. . . and to dust you shall return. These words from tonight’s Ash Wednesday service remind us of our mortality. The paraments are black and the mood of the whole service is somber — the only time I played the organ was on the Hallock psalm antiphon (Psalm 103) and two hymns. No prelude, postlude or even communion music — everything was in silence. The liturgical music (Sursum Corda, Lord’s Prayer and Agnus Dei) was all done a cappella.
Yet it is this yearly penitential and solemn service that is one of my favorites of the year. Ash Wednesday has particular meaning for our family for it was on Ash Wednesday in 1981 that we received news that Carl’s mother had died after a long battle with cancer. Our first-born child joined her in heaven a few months later, dying just two hours after birth.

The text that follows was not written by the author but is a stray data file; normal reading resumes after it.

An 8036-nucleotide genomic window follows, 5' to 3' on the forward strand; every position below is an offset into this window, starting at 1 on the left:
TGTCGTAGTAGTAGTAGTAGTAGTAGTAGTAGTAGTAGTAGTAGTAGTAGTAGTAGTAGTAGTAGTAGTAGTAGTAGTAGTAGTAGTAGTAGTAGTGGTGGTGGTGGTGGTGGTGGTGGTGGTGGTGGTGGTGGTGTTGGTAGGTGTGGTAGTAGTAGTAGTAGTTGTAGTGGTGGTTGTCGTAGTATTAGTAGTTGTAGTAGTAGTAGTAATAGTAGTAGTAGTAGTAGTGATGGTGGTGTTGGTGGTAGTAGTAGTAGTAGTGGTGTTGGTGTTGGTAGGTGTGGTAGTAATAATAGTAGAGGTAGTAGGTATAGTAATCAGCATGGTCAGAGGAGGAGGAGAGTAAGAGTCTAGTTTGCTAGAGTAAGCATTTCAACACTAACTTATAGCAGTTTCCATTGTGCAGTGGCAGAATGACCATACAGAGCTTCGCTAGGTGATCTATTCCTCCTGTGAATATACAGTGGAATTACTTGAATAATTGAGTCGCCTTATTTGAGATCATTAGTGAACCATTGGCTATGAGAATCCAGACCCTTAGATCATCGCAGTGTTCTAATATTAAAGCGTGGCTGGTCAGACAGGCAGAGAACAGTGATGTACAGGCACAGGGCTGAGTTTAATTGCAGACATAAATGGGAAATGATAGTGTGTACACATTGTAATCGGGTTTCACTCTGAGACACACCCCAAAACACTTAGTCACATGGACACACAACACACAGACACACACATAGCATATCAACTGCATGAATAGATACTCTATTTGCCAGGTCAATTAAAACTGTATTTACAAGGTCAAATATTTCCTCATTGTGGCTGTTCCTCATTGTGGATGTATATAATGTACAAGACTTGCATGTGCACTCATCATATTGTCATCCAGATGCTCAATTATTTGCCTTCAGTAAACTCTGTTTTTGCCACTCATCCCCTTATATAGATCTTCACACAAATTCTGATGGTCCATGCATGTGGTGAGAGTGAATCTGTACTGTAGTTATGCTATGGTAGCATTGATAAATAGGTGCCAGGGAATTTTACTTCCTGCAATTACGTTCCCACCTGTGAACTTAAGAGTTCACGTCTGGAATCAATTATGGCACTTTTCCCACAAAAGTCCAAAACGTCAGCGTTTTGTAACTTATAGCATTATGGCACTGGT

The choir sang the music of Henry Purcell, including, at the tract, Hear my Prayer (one of my all-time favorites). It begins with a simple 2-note motive in the altos, sung beautifully, by the way, by our first alto section, and gradually adds more and more voices in an incredibly complex texture. You can hear the Clare College sing this beautiful anthem by clicking here.
Other anthems were Purcell’s Remember not, O Lord our offenses (sung at the Offertory) and Thou knowest, Lord (sung at the Communion). The exit procession was Peter Hallock’s Miserere mei, Deus (Psalm 51) with the choir singing the last few verses from the courtyard.
The service ended in silence, leaving us to ponder the meaning of ashes and all of our impending deaths.